Proposition 2 in Texas: Reluctant Comments

Here’s the question I have for those who voted for Proposition 2 in the
recent election here in Texas: How many gay people have you been friends with?
Any family members? Have you ever spent appreciable time with anyone who is
gay? Enough time to understand them in a thorough way? My guess is that answers
in the positive to this question number in the low single digits.

Gay marriage affects very few people, but its emotional appeal is the heart
of the conservative republican strategy to get out the vote. The real agenda,
of course, are the economic policies that get passed quietly while all the noise
is being made about the issues that make us uncomfortable. (Thomas Frank has
done an excellent job of outlining this strategy in What’s
the Matter with Kansas

When I left Texas for graduate school in 1989 I had little experience with
anyone who was openly homosexual. Though I liked to think of myself tolerant
and liberal, I had no direct experience.

The first thing that happened to me upon arriving in Southern California was
to end up living with a gay man in a rent house in Claremont. I was literally
walking the streets looking for a place to live and this guy put me up in a
room in his house. For nine months I took part in parties, dinners, and general
lounging about. Whatever was different from straight culture was learned and
became a matter of course. There was never any issue about me being straight
and him being gay.

I once asked a good friend of mine who is a thoughtful, conservative republican
how many gay people he had known. He couldn’t think of any. Up until that point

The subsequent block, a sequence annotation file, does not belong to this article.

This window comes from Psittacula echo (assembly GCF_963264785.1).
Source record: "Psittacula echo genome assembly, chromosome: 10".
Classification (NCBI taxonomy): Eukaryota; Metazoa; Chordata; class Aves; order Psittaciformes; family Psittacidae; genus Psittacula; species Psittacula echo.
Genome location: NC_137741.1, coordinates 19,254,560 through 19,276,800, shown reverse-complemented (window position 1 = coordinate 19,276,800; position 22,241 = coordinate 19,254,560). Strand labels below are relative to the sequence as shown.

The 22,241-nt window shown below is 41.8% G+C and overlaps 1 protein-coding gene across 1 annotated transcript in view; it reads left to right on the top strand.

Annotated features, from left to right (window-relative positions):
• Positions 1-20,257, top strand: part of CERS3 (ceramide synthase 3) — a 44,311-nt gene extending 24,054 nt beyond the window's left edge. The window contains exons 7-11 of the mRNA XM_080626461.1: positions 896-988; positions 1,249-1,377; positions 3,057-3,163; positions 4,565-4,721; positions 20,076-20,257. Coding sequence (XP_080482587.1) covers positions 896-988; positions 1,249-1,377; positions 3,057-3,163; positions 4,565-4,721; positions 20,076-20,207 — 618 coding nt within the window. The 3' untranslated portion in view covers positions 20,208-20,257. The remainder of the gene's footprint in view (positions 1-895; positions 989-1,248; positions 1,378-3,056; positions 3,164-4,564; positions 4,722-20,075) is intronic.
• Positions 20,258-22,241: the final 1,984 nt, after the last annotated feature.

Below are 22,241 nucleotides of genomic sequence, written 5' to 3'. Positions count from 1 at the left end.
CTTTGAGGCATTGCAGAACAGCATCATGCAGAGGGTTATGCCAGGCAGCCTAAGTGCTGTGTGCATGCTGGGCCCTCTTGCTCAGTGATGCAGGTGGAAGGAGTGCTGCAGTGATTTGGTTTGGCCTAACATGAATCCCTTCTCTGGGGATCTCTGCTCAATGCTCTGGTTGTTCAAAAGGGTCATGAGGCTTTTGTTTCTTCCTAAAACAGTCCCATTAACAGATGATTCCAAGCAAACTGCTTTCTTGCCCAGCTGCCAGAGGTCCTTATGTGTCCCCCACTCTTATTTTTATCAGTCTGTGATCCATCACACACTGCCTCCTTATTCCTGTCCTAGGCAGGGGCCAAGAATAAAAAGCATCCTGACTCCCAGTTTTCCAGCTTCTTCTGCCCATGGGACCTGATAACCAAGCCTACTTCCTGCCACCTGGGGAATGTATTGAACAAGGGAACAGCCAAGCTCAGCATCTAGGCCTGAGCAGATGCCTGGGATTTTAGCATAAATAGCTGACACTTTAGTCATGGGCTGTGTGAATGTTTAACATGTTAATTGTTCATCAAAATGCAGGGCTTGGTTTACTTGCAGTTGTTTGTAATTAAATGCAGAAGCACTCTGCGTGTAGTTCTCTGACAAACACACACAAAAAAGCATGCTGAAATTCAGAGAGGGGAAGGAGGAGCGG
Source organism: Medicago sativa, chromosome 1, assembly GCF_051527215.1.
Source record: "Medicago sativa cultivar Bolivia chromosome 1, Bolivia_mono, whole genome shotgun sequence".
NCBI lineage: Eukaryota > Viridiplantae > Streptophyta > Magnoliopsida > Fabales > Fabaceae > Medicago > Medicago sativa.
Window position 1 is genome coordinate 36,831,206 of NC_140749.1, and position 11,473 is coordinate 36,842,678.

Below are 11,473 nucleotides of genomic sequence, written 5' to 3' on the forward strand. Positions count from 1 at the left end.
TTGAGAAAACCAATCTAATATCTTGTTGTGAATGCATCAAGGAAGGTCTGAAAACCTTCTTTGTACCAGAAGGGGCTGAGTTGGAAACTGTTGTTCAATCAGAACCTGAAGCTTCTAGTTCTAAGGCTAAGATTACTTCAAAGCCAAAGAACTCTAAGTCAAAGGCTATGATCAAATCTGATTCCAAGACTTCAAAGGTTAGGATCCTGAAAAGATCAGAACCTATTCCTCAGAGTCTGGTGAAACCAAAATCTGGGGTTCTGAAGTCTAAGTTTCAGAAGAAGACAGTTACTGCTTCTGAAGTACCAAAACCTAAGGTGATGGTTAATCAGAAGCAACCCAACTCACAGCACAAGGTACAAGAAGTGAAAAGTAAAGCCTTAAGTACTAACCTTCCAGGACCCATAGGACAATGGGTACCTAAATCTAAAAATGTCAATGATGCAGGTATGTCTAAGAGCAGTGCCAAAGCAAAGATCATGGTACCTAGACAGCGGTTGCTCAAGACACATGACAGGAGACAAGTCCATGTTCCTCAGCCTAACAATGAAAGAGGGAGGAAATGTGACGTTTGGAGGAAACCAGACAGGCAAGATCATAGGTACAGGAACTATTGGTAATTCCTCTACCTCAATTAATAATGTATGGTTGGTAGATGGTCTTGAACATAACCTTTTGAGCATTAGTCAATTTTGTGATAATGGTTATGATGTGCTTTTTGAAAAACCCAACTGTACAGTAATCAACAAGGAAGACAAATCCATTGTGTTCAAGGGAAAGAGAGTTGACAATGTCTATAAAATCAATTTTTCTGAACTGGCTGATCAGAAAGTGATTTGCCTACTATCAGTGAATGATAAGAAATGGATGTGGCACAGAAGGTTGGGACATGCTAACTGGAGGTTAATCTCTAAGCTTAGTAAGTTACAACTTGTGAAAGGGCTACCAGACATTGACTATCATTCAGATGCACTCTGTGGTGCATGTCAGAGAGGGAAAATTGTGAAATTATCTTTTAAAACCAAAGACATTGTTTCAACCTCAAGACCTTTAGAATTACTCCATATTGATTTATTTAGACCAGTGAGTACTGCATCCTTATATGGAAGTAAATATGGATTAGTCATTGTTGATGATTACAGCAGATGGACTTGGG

he had been against policies benefitting gays and for policies that were detrimental
to them. One night we talked calmly through it for about thirty minutes and
when it came down to it he was just uncomfortable. He didn’t have any practical
experience. He had, if not fear, then wariness. In the end he understood that,
based on his own reasoning and moral sense, that there was no reason
to fear gays or treat them differently than anyone else.

I can still hear him running through the logic for the first time. Open, honest,
and wanting to think for himself, the blinders were being lifted from his eyes.
Before that night his internal sense of fairness and justice was obscured by
the gloss and blur of ideology. That’s one of the functions of ideology,
of faith and loyalty: to make contradictions and troubling ideas invisible behind
a fog of seemingly sensible slogans. It had never crossed his mind because for
that subject, the conservative ideology had stood in for thinking, as shorthand
for actual reasoning. For many people, a highly selective and politicized reading
of the Bible plays the same role.

In my view anyone who hasn’t befriended someone who is gay or has a gay family
member has no basis for voting on a public policy matter that affects gays,
period. It’s much easier to say "gays are bad" (because they have
sex in ways we don’t understand) than to explain a corporate agenda while leaving
out the part about massive campaign contributions and policies that exclusively
benefit the very wealthy. This is why most people regularly vote against their
own economic interests. Culture war strategists mask their family destroying
policies with cynical "pro-family" rhetoric. It’s disgusting.

Gay relationships are not a threat to my heterosexual marriage. The real threats
are conservative republican economic policies on health insurance, retirement,
bankruptcy, education, consumer protection, and the environment. A state with
sky high divorce rates and the largest number of children without health insurance
needs to look elsewhere for the culprit - like to its own leadership.

Liberal Massachusetts has the lowest divorce rate in the country. Conservative
Texas has nearly double that rate. In fact most of the red states have much
higher divorce rates than the blue states. And here’s the kicker: born again
Christians have among the highest divorce rates.

I think the biggest sin that many Christians make is to have such confidence
in their understanding of the will of God that they can base specific policy
decisions on it. That is a consumer christianity that is nothing more than a
propaganda tool of conservative politicians.

McJesus wants you to drive a giant SUV and vote Republican, hate gays, and
keep your fucking mouth shut
. And so does Tom Delay and Governor Perry.

The real Jesus said nothing about SUV’s, homosexuality, or republicans.